The victory by Donald Trump in last week’s Presidential Election has, yet again, proved that the wisdom of crowds is probably highly questionable. Financial markets sold off aggressively in the immediate aftermath of the result, as opinion polls repeatedly pointed to a Hillary Clinton victory. Meanwhile, critics of Mr Trump claim that his economic policies are inward-looking and this ultimately threatens the stability of the global economy. There were similar dire warnings expressed in the aftermath of the Brexit vote. The subsequent outcome for the UK economy has, however, been very different. Sterling’s sharp depreciation has been a useful economic safety valve, but one negative consequence has been imported inflation. The outcomes to the US Presidential Election and Brexit referendum have been made possible by the failure of workers’ compensation to rise in tandem with their productivity growth. Consequently, this has resulted in the benefits of economic activity being highly skewed in favour of the corporate sector. Since the end of the Great Recession, US labour productivity has risen by a cumulative +7.5%, but real workers’ compensation has risen only +4.5%. The current experience of labour underpayment reflects a continuation of the same dynamic during President Bush’s two Administrations. During the previous economic expansion, between 2001 and 2007, real compensation rose just +5.1%, while productivity rose +16.1%. Although the labour underpayment gap has narrowed significantly under President Obama, it is easy to appreciate why many workers felt the US economic system was rigged heavily against them. The Obama Administration promised change, but it could not era...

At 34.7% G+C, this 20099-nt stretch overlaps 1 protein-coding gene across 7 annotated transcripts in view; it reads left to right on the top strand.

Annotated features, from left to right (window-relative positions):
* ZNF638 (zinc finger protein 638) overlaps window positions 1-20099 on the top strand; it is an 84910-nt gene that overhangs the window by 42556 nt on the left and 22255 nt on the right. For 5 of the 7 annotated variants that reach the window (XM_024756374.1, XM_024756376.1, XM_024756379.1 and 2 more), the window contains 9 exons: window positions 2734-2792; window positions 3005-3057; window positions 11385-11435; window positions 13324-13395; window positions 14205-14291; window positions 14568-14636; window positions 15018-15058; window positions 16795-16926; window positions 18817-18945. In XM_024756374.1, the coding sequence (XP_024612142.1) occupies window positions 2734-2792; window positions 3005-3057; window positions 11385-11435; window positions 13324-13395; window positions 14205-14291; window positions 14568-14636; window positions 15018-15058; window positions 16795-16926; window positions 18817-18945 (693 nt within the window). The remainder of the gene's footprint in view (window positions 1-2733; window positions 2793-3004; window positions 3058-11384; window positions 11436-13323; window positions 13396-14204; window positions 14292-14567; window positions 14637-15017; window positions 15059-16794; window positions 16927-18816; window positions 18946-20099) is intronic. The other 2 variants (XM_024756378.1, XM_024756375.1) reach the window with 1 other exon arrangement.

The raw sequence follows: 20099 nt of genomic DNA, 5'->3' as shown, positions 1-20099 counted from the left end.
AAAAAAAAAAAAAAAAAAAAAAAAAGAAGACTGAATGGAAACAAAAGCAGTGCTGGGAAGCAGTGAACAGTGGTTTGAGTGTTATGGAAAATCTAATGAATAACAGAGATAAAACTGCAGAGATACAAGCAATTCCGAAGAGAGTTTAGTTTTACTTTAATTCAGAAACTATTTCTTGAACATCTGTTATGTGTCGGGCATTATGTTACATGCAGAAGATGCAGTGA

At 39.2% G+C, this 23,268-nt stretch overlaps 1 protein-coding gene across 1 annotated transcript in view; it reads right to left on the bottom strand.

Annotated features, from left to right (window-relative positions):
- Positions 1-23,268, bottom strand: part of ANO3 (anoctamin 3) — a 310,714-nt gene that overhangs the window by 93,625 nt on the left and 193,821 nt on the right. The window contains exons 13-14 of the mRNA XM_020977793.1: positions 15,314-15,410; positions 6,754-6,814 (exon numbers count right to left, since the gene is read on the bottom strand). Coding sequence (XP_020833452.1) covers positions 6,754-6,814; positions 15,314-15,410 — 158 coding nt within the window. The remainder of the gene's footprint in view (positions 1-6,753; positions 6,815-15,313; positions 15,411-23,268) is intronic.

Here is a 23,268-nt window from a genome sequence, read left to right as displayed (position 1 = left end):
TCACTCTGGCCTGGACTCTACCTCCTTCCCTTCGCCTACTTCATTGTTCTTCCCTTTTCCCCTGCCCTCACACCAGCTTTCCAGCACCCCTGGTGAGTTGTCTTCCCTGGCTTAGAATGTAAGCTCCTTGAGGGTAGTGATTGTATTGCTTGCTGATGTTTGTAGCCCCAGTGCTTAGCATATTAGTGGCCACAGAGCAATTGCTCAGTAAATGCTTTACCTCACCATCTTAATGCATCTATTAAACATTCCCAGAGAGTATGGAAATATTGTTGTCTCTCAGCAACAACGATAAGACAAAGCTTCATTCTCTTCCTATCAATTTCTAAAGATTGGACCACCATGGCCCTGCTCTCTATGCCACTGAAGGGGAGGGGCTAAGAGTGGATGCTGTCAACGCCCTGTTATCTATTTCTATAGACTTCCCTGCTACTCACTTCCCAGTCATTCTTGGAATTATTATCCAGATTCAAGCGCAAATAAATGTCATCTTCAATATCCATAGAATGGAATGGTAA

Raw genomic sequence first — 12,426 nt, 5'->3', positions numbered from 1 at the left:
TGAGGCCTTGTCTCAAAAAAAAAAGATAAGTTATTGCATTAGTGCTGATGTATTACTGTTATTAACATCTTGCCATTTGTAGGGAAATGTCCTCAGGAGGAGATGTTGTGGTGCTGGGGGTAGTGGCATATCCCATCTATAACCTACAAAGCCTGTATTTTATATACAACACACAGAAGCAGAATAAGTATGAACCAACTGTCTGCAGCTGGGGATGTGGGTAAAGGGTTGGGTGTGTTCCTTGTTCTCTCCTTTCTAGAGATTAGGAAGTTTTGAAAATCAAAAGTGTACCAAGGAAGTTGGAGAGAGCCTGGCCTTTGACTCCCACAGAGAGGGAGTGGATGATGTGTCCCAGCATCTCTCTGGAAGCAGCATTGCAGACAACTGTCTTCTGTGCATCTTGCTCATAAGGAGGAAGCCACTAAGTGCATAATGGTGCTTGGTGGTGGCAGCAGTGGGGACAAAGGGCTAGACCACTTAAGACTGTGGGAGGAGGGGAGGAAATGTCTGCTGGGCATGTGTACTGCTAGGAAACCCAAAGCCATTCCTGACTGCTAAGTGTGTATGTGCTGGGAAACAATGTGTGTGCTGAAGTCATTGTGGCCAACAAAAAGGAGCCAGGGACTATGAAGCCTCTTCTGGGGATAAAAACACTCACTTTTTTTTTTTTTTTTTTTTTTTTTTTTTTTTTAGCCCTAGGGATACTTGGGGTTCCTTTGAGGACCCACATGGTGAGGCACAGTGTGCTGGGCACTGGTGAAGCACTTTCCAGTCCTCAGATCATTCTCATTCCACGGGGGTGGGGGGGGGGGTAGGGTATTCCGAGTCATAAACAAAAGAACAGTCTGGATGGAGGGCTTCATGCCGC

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...ent for their plight.
The Trump Administration seeks to attract capital deployment back to the US with an aggressive cut in corporate taxes which could potentially reduce the willingness of companies to commit financial resources to emerging markets.
The incoming Trump Administration’s economic policies suggest an upward bias to inflation which means the Fed’s 2% target could be easily breached.
The current terms of Fed Chair Yellen and Vice Chairman Fischer will expire during the Trump Administration which, along with two vacant Board of Governors seats, provides a backdrop for a significant number of Fed personnel changes.
The prospect of fiscal stimulus and rising inflation should produce a reversion to the negative correlation between equity prices and bond yields that prevailed in the 1980s, as well as potentially testing the Fed’s anti-inflation credibility.
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